Booster bandits and booster jabs



With the world clearly divided between those vaccinated against COVID-19 and those who are not, ethicists, public health specialists and politicians have become more preoccupied by the prospect of booster shots. 

The rush to promote boosters in certain countries has not impressed the World Health Organization’s director-general Tedros Adhanom Ghebreyesus. By 9 August, a meagre 12.6 million of the globe’s 4.46 billion COVID-19 vaccine doses were administered in low-income countries. High-income and upper-income states had received 3.65 billion. The WHO had every reason to be concerned.

In an address that month, Ghebreyesus spoke of the plight of Harriet Nayiga, a Ugandan midwife who ‘was one of many health workers in Africa and around the world who was still waiting for her turn to be vaccinated.’ While Uganda had been initially spared the ravages of COVID-19, a surge commencing in May saw variants move through a mostly unvaccinated population. He had received an email from a disconcerted Nayiga. ‘I got my first shot and am yet to receive the second.’

It disturbed the director-general that rich countries were galloping in their rush to acquire booster doses even as ‘hundreds of millions of people’ were still waiting for their first jab. While he understood that ‘all governments’ would seek to protect their people from the Delta variant, ‘we cannot accept countries that have already used most of the global supply of vaccines using even more of it, while the world’s most vulnerable people remain unprotected.’  In his view, a moratorium on boosters should be put in place until the end of September ‘to enable at least 10 per cent of the population of every country to be vaccinated.’

Three reasons for resorting to such shots are advanced by Dr. Katherine O’Brien. The person may not have responded adequately to the first two doses. The second is that immunity wanes over time, meaning that a dose might well arrest that deterioration. Third, the performance of the vaccines might prove inadequate against new variants of the virus. The fact that the vaccines were ‘holding up really well to protect you against severe disease, against hospitalization and against death’ suggested that a third shot was unnecessary.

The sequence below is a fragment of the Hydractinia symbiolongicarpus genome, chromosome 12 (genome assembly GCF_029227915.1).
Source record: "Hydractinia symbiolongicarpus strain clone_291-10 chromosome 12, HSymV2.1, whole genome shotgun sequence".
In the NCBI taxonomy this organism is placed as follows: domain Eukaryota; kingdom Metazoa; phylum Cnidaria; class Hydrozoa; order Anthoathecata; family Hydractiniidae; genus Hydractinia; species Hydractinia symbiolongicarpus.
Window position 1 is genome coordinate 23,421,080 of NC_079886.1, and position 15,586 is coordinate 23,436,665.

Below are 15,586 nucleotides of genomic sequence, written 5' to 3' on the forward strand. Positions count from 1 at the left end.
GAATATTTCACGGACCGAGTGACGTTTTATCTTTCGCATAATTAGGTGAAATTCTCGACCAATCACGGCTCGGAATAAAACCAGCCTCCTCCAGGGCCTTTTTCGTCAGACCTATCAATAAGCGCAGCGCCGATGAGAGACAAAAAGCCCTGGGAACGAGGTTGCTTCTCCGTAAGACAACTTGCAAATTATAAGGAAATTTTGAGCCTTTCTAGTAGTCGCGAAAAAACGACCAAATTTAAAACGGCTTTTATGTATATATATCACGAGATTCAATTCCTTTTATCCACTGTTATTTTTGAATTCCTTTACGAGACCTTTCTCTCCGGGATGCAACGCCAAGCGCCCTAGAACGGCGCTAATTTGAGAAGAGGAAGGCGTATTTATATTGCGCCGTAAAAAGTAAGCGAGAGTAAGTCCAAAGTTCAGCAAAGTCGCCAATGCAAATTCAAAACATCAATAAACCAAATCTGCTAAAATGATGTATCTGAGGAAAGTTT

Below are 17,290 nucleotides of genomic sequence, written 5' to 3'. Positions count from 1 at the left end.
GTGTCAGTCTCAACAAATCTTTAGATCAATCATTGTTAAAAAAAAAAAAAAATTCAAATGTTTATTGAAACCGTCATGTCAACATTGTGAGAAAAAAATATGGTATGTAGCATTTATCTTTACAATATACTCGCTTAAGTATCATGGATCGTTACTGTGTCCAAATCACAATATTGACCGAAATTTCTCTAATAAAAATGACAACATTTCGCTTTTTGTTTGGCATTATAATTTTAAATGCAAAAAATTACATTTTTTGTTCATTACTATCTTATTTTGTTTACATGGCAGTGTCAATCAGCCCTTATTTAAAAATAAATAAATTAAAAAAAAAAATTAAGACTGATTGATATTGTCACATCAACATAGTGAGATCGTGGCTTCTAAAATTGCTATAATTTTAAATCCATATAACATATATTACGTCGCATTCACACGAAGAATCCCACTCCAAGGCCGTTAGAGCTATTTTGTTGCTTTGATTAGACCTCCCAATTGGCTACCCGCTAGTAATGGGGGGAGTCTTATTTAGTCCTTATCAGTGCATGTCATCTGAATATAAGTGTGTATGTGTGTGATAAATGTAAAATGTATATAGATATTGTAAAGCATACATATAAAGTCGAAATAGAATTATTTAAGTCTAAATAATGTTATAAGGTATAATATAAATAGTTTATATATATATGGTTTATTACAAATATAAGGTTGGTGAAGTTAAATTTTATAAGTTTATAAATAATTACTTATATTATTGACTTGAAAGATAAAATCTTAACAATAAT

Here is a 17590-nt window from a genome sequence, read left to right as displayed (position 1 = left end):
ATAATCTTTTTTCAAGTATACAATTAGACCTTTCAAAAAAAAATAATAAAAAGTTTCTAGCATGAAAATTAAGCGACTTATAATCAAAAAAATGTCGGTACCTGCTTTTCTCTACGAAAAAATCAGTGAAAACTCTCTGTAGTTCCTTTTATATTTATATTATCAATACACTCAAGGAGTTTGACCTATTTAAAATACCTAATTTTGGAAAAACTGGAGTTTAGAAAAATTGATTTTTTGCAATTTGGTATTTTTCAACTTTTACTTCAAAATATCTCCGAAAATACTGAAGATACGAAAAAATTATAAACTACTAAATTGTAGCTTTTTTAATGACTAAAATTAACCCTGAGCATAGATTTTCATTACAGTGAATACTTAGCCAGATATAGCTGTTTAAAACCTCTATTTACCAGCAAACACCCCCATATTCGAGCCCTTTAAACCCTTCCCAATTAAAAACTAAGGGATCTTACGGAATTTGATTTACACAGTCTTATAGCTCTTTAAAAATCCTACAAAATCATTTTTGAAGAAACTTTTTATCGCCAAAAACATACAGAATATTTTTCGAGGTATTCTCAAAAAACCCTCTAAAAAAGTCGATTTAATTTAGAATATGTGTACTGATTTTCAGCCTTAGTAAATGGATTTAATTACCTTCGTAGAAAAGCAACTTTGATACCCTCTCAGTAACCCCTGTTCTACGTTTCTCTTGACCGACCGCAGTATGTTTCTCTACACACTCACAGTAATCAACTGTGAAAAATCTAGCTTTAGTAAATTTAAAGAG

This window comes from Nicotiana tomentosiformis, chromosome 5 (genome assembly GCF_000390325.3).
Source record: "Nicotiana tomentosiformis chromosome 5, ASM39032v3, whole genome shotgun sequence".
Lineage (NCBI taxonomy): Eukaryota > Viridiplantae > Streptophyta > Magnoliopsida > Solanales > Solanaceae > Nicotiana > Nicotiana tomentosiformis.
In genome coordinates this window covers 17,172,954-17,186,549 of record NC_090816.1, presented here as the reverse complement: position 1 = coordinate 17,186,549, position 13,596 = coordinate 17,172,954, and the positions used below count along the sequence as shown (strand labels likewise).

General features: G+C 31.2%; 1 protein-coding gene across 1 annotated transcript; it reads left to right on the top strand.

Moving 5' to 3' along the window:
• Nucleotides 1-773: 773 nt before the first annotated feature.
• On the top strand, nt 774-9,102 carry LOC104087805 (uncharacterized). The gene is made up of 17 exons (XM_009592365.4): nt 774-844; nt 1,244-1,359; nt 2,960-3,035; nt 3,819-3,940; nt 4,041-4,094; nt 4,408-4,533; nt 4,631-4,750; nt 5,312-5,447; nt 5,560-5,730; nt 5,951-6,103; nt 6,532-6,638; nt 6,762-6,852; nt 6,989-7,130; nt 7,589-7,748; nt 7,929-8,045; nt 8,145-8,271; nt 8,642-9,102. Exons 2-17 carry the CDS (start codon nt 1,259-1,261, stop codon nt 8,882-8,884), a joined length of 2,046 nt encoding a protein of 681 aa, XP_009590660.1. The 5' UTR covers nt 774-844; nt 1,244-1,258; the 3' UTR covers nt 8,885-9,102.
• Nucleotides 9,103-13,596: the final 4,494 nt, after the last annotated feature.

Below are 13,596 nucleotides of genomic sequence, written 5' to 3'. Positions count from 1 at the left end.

On 1 September, the European Centre for Diseases Prevention and Control observed that fully vaccinated individuals did not need a top-up shot, nor would it be advisable. ‘Special consideration should be given to the current global shortage of global COVID-19 vaccines, which could be worsened by the administration of booster COVID-19 vaccine doses.’


'The battle against COVID-19 has shown that global vaccine solidarity comes a distant second to the partial approaches of high-income states and booster bandits who see vaccinations in terms of clouded self-interest rather than epidemiological soundness.'


Another factor is also significant. Unvaccinated reservoirs of people leave the chance wide open to viral replication, creating the prospect for new, more transmissible strains. These may actually blunt or be resistant to vaccine-induced immunity.  An editorial at The Lancet suggests that extensive global vaccination is preferable to avoid a ‘perverse social experiment’, where low income countries would face the ravages of a virus unchecked, leaving high-income countries to re-engineer vaccines to counter new variants.

Despite such warnings, a number of countries have decided to push ahead on the road of self-interest. Israel became the first country in the booster rush, making a third jab available to people 60 and older in late July. Next month, it expanded the eligible pool to anyone 12 and older.  European countries – Hungary, France, Germany, Belgium, and Ireland have begun to, or are in the process of affording additional doses. 

The Biden administration has been adamant that all Americans should receive a booster shot eight months after their second one. White House spokesperson Jen Psaki called it a ‘false choice’ to suggest that the US would have to decide between booster shots for Americans and donating more vaccines to low-income states. ‘We can,’ she asserted confidently, ‘do both.’

But even within the US, the issue is a contentious one. In September, advisors to the US Food and Drugs Administration voted to recommend COVID-19 vaccine booster shots for Americans 65 years and older, and those at high risk of severe illness.  The panel further recommended that various groups of people facing the occupational hazard of viral exposure – health care workers, for instance – also receive the third dose.